Help! Invading Bamboo!

It looks cute, but this thing could take over your yard and your neighbor's yard.

It looks cute, but this thing could take over your yard and your neighbor’s yard.

Question: Could you post an article on the responsible way to plant bamboo? Proper selection and planting could help neighbors retain friendship as well as money. My neighbor’s bamboo invaded my landscape, costing us a few thousand dollars and a huge headache. Thank you, Riley E.

P.S. Thanks for the previous post on horsetail. I just had my $5 initial investment removed for $300!

Answer: From landscape designer and TV outdoor living expert Pamela Berstler, co-owner of Flower to the People in Los Angeles:

You have two main choices when selecting bamboo for a landscape: clumping bamboo or running bamboo. In general, the clumping types are native to tropical climates, and the running types are native to areas that get cold winters. Clumping bamboos will create ever-widening circles (yes, clumps), and may, over time, require re-introduction of plant material into the middle of the circle.

Running bamboos spread out horizontally, in an almost straight line; hence the name “running.”

Clumping bamboos are relatively easy to keep in check. When new shoots appear, they can be removed using a sharp spade or tree saw.

But running bamboos are very difficult to keep in check if not planted right. It is best to install running bamboos with a solid root barrier at least 30 inches deep that defines the area within which the bamboo can “run.” The barrier can be 30 millimeter or thicker plastic with UV protection, or poured concrete. Again, it just has to be deep beneath the grade, and we recommend bringing it above the grade at least 4 inches. Some of the more aggressive running bamboos can “jump” the barrier, so stay on the lookout for escapees.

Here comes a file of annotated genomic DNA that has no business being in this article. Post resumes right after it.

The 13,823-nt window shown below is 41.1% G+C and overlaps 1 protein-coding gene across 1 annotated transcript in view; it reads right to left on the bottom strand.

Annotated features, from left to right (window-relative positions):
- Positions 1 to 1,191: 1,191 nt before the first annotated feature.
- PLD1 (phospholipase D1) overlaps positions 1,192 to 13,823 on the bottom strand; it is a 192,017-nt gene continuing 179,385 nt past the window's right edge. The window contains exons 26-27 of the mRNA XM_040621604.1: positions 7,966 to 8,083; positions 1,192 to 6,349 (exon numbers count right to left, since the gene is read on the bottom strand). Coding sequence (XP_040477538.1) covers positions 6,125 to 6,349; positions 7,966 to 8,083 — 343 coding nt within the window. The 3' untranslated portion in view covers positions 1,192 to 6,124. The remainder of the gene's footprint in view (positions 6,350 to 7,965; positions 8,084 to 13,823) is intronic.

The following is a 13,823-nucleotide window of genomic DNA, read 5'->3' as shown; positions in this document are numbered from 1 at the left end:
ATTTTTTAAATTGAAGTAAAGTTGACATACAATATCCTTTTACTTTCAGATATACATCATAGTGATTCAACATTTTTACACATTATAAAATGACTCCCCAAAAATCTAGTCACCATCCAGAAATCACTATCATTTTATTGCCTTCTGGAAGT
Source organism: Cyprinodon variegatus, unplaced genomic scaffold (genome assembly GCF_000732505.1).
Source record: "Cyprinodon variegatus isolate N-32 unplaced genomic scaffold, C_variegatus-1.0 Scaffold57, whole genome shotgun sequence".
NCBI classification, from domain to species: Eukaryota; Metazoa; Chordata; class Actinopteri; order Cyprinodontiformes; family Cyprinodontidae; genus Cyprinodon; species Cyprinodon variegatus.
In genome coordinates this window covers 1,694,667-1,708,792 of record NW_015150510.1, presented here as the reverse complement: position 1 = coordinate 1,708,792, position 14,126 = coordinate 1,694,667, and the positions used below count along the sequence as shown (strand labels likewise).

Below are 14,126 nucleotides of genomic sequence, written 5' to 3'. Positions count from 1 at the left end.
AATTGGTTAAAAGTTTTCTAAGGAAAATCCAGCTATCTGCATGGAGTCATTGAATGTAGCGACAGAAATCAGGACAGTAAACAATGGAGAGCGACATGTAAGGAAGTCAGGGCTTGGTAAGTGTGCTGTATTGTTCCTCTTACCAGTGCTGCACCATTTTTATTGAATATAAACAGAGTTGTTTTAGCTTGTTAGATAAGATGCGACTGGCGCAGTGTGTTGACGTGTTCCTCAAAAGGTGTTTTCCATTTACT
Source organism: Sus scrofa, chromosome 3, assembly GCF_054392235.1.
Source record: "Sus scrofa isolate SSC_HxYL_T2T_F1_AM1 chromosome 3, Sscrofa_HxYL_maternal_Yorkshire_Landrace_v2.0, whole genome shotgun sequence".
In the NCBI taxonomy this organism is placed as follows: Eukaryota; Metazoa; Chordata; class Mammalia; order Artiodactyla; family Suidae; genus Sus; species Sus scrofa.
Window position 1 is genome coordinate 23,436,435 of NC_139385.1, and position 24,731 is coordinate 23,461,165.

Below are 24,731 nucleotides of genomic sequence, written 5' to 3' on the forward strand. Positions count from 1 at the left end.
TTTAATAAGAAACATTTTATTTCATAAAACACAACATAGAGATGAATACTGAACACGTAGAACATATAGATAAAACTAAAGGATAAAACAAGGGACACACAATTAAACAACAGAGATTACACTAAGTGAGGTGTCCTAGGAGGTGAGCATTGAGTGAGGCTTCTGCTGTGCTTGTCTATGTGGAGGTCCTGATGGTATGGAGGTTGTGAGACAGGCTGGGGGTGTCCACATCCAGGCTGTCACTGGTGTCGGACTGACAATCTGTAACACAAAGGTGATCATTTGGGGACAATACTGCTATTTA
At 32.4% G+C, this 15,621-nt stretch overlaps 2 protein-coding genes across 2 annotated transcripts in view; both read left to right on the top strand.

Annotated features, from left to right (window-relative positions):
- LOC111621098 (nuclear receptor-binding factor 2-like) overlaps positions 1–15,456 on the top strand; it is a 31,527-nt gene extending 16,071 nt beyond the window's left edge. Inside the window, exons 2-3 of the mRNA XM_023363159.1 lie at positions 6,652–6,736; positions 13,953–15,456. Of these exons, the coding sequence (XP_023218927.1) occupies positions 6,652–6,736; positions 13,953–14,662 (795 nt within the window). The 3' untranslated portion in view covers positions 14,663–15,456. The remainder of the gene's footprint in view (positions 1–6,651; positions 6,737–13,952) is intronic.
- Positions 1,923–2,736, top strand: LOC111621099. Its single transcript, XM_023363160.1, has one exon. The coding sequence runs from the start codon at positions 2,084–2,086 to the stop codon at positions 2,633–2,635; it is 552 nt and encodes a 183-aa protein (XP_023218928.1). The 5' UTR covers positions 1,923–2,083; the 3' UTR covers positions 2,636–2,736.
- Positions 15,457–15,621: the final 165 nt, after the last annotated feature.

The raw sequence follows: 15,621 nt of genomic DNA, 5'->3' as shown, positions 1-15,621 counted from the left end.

One way to keep all types of bamboo in check is to reduce the irrigation provided them. Bamboo should be watered infrequently and deeply. Since bamboo is a grass, it will store a lot of water in its stalk; reducing the supplemental water will slow down the growth rate. If you border a bamboo area with completely compacted, dry soil, and you follow the reduced irrigation method, even running bamboos may be held in check. But, and this gets directly to the question posed here, they may run to a neighbor’s yard, if there’s a lot of irrigation going on within 15 feet to 20 feet of the bamboo planter area.

More instructions for controlling and removing running bamboo are available from George Shor of the Southern California Chapter of the American Bamboo Society.

2 Comments on Help! Invading Bamboo!

  1. riley

    Bamboo neighbors can face $5000 in small claims court to remove bamboo and rehab an adjacent yard. The court views it as trespassing.
    The barrier cost under $2 a linear foot — Prevention can save a pretty penny.
    Hope everyone considering bamboo plants it responsibly. The American Bamboo Society has great info.

  2. Manitou

    Also some running bamboo are easier to control than others. Black Bamboo is one of the least aggressive running bamboo and looks great. I’ve maintained it for other people and I’m planting it this weekend!